Health Care Proposals in the President’s Fiscal Year 2025 Budget

For more about these proposals, listen to Josh Gordon, CRFB’s Director of Health Policy, on the podcast: Facing the Future

The President's Fiscal Year (FY) 2025 budget proposal includes numerous health-related policy changes – including $969 billion of additional spending, $309 billion of cost reductions, and $814 billion of Medicare-related revenue increases. The proposals generally mirror those in the President’s FY 2024 budget.  

The budget highlights some important opportunities for savings on health care spending. Yet, given the substantial long-term growth of health care costs and federal spending on health care, the proposals could go further. The proposal for new revenue devoted to the Medicare Part A Hospital Insurance (HI) trust fund is bold and essential, and the trust fund proposals, in total, are enough to sustain solvency. However, some of the money is simply shifted from elsewhere in the budget, and there is no attempt to reduce the cost of Medicare hospital spending – representing a lost opportunity to lower costs for taxpayers and beneficiaries. 

Health Care Policy Proposals in the President's FY 2025 Budget

Policy  2024-2034 Cost/Savings (-)
Spending Increases $969 billion
Permanently extend enhanced premium tax credits $273 billion
Permanently extend coverage to low-income individuals in states that have not expanded Medicaid $200 billion
Increase Indian Health Service funding $202 billion
Improve Medicaid home- and community- based services and other long-term services and supports $151 billion
Improve access to behavioral health care in private insurance market $31 billion
Strengthen biodefense to protect against 21st century biothreats  $20 billion
Require coverage of three behavioral health visits and three primary care visits without cost-sharing $19 billion
Provide pathway to double funding for the Health Center Program $17 billion
Establish the Vaccines for Adults program $12 billion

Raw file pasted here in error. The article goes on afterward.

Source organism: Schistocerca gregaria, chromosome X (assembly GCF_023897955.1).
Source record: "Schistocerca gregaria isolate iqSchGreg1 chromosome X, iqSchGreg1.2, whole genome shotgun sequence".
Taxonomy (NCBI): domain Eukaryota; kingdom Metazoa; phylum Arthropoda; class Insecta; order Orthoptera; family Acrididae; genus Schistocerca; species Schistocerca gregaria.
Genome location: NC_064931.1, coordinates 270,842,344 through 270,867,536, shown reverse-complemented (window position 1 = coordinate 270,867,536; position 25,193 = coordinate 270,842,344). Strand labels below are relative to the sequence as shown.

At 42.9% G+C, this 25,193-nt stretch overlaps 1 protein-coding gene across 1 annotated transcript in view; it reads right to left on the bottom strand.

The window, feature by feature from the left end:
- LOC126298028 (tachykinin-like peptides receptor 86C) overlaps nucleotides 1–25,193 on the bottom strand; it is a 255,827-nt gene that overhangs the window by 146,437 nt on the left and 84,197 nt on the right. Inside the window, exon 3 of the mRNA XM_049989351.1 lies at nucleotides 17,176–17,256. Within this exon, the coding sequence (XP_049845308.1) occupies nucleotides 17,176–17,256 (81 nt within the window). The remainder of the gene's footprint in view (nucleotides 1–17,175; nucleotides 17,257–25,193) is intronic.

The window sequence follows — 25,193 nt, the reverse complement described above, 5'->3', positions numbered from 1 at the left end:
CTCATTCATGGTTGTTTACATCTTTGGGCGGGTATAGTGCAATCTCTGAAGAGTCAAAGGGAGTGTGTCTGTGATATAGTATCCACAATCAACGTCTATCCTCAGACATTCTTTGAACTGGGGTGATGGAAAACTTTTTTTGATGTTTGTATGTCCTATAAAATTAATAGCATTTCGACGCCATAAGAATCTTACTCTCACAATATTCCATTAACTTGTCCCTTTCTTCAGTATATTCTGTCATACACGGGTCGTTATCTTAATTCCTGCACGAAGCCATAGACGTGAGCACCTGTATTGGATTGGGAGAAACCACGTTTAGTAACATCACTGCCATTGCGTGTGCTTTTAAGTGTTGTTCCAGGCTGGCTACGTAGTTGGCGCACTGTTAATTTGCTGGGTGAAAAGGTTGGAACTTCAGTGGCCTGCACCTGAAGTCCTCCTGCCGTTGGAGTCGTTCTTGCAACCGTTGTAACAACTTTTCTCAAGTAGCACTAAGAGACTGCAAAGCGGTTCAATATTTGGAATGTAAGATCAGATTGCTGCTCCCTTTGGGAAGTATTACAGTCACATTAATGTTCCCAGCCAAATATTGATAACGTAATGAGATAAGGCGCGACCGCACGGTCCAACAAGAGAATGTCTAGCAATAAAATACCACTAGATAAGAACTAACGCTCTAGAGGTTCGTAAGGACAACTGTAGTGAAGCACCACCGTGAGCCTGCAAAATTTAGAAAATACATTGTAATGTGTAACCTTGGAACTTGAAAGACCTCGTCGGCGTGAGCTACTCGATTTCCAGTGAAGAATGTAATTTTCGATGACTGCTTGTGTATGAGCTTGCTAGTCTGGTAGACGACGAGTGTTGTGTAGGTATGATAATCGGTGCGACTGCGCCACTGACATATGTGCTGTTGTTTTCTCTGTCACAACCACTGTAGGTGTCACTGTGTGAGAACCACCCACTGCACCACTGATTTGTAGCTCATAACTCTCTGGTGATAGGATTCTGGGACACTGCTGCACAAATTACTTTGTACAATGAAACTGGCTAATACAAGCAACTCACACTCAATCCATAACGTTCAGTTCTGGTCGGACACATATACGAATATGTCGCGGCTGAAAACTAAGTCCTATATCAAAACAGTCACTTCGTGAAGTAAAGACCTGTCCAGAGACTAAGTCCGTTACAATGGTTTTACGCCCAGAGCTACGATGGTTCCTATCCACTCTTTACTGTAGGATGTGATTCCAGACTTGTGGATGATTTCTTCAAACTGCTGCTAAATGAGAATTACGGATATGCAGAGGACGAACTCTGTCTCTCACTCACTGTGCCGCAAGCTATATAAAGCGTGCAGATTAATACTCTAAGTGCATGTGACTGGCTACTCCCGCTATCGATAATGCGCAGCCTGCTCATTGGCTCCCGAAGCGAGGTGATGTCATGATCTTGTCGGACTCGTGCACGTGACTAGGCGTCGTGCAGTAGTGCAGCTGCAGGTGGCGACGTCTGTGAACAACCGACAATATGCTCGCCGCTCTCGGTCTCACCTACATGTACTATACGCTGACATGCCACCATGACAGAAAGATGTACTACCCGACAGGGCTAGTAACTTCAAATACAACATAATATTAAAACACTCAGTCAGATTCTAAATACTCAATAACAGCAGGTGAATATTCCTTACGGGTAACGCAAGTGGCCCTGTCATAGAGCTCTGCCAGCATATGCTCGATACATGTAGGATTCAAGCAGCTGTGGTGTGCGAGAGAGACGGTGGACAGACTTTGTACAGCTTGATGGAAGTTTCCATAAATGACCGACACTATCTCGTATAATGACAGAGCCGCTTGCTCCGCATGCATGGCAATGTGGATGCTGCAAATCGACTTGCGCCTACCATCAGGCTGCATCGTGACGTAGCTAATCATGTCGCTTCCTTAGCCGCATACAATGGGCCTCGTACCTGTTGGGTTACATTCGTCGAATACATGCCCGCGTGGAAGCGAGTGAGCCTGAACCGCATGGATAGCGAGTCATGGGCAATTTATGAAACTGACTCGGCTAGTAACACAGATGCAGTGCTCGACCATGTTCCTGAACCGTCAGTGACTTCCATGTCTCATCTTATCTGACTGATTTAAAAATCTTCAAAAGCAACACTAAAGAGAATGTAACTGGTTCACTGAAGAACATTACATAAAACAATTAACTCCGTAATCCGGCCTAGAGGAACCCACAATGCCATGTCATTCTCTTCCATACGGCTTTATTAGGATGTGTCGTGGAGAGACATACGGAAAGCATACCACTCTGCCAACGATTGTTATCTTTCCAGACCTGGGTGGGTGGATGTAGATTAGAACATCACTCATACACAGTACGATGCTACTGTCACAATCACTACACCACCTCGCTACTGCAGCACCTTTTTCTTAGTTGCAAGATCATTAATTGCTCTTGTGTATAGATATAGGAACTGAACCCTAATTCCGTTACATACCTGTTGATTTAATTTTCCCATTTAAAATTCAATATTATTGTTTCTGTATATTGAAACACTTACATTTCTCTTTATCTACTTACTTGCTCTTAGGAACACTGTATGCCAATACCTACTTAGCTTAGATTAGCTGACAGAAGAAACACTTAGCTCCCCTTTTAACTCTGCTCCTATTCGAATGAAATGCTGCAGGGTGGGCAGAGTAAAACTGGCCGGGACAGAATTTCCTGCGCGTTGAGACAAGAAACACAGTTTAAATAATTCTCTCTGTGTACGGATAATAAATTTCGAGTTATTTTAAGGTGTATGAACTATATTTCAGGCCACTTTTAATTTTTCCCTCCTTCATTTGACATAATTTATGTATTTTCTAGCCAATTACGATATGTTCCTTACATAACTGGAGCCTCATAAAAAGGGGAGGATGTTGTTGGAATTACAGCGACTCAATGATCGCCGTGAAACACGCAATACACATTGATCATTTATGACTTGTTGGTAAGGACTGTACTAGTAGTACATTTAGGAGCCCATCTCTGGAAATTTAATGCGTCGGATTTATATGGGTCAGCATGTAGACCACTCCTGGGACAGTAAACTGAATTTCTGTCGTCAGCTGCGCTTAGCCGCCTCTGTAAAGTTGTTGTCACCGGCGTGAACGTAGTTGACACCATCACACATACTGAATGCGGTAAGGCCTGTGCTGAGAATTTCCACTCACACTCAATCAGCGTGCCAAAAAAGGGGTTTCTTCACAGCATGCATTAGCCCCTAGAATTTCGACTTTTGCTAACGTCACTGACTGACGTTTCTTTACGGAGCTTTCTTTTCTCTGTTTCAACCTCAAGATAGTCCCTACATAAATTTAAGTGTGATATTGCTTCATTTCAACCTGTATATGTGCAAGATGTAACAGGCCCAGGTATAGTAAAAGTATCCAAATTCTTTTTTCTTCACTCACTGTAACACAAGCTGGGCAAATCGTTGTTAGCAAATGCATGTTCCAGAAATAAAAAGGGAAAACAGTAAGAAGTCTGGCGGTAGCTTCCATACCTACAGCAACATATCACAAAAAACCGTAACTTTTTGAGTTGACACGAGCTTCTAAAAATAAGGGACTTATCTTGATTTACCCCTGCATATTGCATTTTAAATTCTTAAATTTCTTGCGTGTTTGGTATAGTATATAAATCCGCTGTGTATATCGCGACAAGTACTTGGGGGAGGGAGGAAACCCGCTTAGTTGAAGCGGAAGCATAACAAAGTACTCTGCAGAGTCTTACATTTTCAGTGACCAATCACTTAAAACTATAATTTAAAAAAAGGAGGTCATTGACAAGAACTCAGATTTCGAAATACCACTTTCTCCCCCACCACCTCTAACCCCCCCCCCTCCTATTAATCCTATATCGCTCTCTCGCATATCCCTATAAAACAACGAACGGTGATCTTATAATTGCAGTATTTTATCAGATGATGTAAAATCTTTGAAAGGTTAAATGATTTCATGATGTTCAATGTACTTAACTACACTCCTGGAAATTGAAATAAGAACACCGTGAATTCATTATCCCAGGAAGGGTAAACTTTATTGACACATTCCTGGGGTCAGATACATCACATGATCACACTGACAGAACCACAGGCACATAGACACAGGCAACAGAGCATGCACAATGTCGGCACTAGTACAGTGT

Convert Medicaid demonstration to improve community mental health services into a permanent program $11 billion
Other health spending $33 billion
Spending Reductions -$309 billion
Expand Medicare drug negotiations, extend inflation rebates and out-of-pocket cost caps to build on the IRA drug provisions -$200 billion
Require remittance of medical loss ratios in Medicaid and CHIP managed care -$10 billion
Other spending reductions -$34 billion
Medicare portion of sequester extension* -$65 billion
Tax Increases -$814 billion
Apply the Net Investment Income Tax to pass-through business income of high-income tax payers -$402 billion
Increase the Net Investment Income Tax rate for high income taxpayers  -$412 billion

Sources: Office of Management and Budget and Committee for a Responsible Federal Budget.
Numbers may not sum due to rounding. *Estimated

Spending Increases 

The budget proposes spending $273 billion to permanently extend the more generous Affordable Care Act marketplace subsidies currently set to expire in 2025. It also proposes a program for “Medicaid-like” coverage for low-income individuals in states that have not expanded Medicaid, along with continued financial incentives to ensure states maintain their existing expansions, at a cost of $200 billion.  

The President’s budget allocates an additional $202 billion to the Indian Health Service (IHS) and permanently shifts all IHS funding from discretionary to mandatory spending. The budget includes $151 billion for Medicaid home- and community-based services and other long-term services and supports. It also increases spending for behavioral health, mental health, and other public health initiatives at a cost of $143 billion. 

Deficit-Reducing Health Savings